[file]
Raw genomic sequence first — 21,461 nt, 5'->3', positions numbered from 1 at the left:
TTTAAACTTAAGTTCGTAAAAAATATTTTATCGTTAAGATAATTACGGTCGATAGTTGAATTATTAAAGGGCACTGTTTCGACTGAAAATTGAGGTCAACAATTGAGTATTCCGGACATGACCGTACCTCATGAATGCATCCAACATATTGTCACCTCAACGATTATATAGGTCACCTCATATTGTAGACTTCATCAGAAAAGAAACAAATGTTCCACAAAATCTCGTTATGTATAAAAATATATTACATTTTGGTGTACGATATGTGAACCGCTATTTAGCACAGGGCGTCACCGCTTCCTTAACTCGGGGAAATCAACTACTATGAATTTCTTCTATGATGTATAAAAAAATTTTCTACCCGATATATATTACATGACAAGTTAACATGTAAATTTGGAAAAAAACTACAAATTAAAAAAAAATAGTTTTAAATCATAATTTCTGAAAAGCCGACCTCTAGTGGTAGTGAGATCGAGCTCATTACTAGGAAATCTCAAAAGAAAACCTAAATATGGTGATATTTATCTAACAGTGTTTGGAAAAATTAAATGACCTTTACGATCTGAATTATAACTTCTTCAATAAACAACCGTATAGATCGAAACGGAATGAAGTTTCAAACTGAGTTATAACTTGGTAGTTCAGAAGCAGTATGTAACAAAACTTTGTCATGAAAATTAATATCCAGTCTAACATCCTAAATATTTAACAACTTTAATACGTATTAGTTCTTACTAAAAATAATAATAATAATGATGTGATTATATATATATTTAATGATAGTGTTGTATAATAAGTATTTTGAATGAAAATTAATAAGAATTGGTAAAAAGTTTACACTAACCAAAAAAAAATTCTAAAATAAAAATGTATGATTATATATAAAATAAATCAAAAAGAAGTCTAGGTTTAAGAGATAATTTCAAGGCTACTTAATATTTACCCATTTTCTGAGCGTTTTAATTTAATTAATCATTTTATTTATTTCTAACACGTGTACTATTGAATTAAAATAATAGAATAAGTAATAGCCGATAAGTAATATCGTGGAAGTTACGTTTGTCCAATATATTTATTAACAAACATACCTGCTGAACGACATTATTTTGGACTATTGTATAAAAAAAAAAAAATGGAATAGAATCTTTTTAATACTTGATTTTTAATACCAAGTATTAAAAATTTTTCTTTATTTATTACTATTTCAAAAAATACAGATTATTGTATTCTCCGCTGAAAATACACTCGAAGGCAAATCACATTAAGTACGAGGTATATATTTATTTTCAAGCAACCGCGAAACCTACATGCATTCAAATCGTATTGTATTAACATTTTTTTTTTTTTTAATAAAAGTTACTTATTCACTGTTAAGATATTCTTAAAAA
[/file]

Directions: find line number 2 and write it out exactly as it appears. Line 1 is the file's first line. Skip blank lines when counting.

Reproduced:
TTTAAACTTAAGTTCGTAAAAAATATTTTATCGTTAAGATAATTACGGTCGATAGTTGAATTATTAAAGGGCACTGTTTCGACTGAAAATTGAGGTCAACAATTGAGTATTCCGGACATGACCGTACCTCATGAATGCATCCAACATATTGTCACCTCAACGATTATATAGGTCACCTCATATTGTAGACTTCATCAGAAAAGAAACAAATGTTCCACAAAATCTCGTTATGTATAAAAATATATTACATTTTGGTGTACGATATGTGAACCGCTATTTAGCACAGGGCGTCACCGCTTCCTTAACTCGGGGAAATCAACTACTATGAATTTCTTCTATGATGTATAAAAAAATTTTCTACCCGATATATATTACATGACAAGTTAACATGTAAATTTGGAAAAAAACTACAAATTAAAAAAAAATAGTTTTAAATCATAATTTCTGAAAAGCCGACCTCTAGTGGTAGTGAGATCGAGCTCATTACTAGGAAATCTCAAAAGAAAACCTAAATATGGTGATATTTATCTAACAGTGTTTGGAAAAATTAAATGACCTTTACGATCTGAATTATAACTTCTTCAATAAACAACCGTATAGATCGAAACGGAATGAAGTTTCAAACTGAGTTATAACTTGGTAGTTCAGAAGCAGTATGTAACAAAACTTTGTCATGAAAATTAATATCCAGTCTAACATCCTAAATATTTAACAACTTTAATACGTATTAGTTCTTACTAAAAATAATAATAATAATGATGTGATTATATATATATTTAATGATAGTGTTGTATAATAAGTATTTTGAATGAAAATTAATAAGAATTGGTAAAAAGTTTACACTAACCAAAAAAAAATTCTAAAATAAAAATGTATGATTATATATAAAATAAATCAAAAAGAAGTCTAGGTTTAAGAGATAATTTCAAGGCTACTTAATATTTACCCATTTTCTGAGCGTTTTAATTTAATTAATCATTTTATTTATTTCTAACACGTGTACTATTGAATTAAAATAATAGAATAAGTAATAGCCGATAAGTAATATCGTGGAAGTTACGTTTGTCCAATATATTTATTAACAAACATACCTGCTGAACGACATTATTTTGGACTATTGTATAAAAAAAAAAAAATGGAATAGAATCTTTTTAATACTTGATTTTTAATACCAAGTATTAAAAATTTTTCTTTATTTATTACTATTTCAAAAAATACAGATTATTGTATTCTCCGCTGAAAATACACTCGAAGGCAAATCACATTAAGTACGAGGTATATATTTATTTTCAAGCAACCGCGAAACCTACATGCATTCAAATCGTATTGTATTAACATTTTTTTTTTTTTTAATAAAAGTTACTTATTCACTGTTAAGATATTCTTAAAAA